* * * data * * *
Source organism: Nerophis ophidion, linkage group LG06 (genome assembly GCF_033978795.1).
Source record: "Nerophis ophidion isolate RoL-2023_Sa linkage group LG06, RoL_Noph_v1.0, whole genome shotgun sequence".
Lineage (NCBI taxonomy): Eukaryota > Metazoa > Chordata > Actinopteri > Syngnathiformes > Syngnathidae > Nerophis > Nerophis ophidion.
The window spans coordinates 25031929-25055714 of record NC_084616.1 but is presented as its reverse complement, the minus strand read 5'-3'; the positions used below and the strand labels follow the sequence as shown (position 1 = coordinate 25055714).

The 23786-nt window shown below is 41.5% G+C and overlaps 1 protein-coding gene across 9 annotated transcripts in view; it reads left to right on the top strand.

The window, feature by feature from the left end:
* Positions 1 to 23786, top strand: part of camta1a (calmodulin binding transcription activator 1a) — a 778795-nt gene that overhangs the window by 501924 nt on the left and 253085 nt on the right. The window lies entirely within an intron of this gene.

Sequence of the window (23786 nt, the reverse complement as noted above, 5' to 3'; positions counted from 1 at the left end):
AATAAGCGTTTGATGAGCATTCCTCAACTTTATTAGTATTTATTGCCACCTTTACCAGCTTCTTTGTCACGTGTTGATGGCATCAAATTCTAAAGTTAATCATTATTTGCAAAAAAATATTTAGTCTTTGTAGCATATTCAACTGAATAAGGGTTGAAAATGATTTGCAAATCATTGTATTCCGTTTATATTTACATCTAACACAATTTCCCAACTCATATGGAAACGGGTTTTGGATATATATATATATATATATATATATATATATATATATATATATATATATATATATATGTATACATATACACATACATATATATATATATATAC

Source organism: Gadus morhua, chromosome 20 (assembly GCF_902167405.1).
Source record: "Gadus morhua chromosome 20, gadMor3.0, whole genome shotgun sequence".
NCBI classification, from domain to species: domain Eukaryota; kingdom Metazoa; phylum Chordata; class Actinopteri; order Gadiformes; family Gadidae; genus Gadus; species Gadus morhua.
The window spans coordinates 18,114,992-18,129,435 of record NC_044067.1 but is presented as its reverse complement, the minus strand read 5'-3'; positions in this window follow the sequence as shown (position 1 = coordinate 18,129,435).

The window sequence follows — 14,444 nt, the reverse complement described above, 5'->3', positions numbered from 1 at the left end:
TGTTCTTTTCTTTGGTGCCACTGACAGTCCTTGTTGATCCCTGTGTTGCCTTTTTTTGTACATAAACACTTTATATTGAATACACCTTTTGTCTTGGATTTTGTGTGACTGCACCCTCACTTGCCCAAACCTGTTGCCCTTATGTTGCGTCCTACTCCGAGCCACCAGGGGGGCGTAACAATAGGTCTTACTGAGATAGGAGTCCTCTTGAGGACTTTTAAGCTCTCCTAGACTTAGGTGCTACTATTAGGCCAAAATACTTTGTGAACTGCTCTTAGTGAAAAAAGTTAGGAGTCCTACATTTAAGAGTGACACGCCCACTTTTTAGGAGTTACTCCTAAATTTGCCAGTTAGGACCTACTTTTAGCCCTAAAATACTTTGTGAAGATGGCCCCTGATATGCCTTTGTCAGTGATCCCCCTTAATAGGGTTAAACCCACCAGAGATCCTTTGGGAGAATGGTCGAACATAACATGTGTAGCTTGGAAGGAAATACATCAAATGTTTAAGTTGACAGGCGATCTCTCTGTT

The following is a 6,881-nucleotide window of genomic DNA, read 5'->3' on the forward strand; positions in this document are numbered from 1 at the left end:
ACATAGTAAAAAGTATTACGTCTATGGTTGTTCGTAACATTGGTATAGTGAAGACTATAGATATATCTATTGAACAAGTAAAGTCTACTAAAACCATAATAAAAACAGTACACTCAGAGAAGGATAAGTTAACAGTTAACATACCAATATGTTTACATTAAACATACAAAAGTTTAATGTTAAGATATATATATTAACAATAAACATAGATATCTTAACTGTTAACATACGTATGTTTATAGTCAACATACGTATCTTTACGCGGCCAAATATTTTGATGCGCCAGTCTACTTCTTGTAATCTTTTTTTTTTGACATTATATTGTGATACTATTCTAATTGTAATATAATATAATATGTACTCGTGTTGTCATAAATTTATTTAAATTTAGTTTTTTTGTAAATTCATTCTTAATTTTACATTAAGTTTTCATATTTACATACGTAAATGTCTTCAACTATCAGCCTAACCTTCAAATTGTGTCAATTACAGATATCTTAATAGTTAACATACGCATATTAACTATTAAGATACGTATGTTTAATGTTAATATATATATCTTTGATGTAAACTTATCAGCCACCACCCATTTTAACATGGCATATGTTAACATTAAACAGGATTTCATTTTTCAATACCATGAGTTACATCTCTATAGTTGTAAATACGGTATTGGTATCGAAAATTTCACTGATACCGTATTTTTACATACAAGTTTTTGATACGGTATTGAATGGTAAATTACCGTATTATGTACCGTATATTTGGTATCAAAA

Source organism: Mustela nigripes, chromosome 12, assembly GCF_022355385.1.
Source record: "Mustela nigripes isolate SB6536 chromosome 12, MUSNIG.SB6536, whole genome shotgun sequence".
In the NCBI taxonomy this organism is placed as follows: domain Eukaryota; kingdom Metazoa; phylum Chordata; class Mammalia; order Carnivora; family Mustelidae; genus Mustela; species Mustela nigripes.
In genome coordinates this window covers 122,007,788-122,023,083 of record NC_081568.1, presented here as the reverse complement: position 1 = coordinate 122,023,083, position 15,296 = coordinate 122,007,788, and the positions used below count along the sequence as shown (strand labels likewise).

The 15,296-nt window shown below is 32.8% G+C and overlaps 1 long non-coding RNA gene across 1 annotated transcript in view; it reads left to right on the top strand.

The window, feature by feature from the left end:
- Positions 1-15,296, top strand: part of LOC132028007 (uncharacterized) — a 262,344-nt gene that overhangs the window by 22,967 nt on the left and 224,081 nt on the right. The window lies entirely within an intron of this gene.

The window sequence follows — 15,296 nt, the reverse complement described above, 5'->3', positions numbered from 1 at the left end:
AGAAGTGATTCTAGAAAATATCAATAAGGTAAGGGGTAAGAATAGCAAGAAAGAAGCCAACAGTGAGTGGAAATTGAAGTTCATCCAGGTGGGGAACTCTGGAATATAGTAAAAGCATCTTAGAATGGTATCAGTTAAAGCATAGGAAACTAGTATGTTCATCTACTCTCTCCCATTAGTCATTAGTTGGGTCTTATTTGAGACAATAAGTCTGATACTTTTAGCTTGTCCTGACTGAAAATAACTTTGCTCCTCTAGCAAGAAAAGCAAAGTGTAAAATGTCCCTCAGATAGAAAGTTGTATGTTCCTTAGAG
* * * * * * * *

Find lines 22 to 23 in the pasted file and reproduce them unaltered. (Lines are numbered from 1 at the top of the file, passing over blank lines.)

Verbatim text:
The 15,296-nt window shown below is 32.8% G+C and overlaps 1 long non-coding RNA gene across 1 annotated transcript in view; it reads left to right on the top strand.

The window, feature by feature from the left end: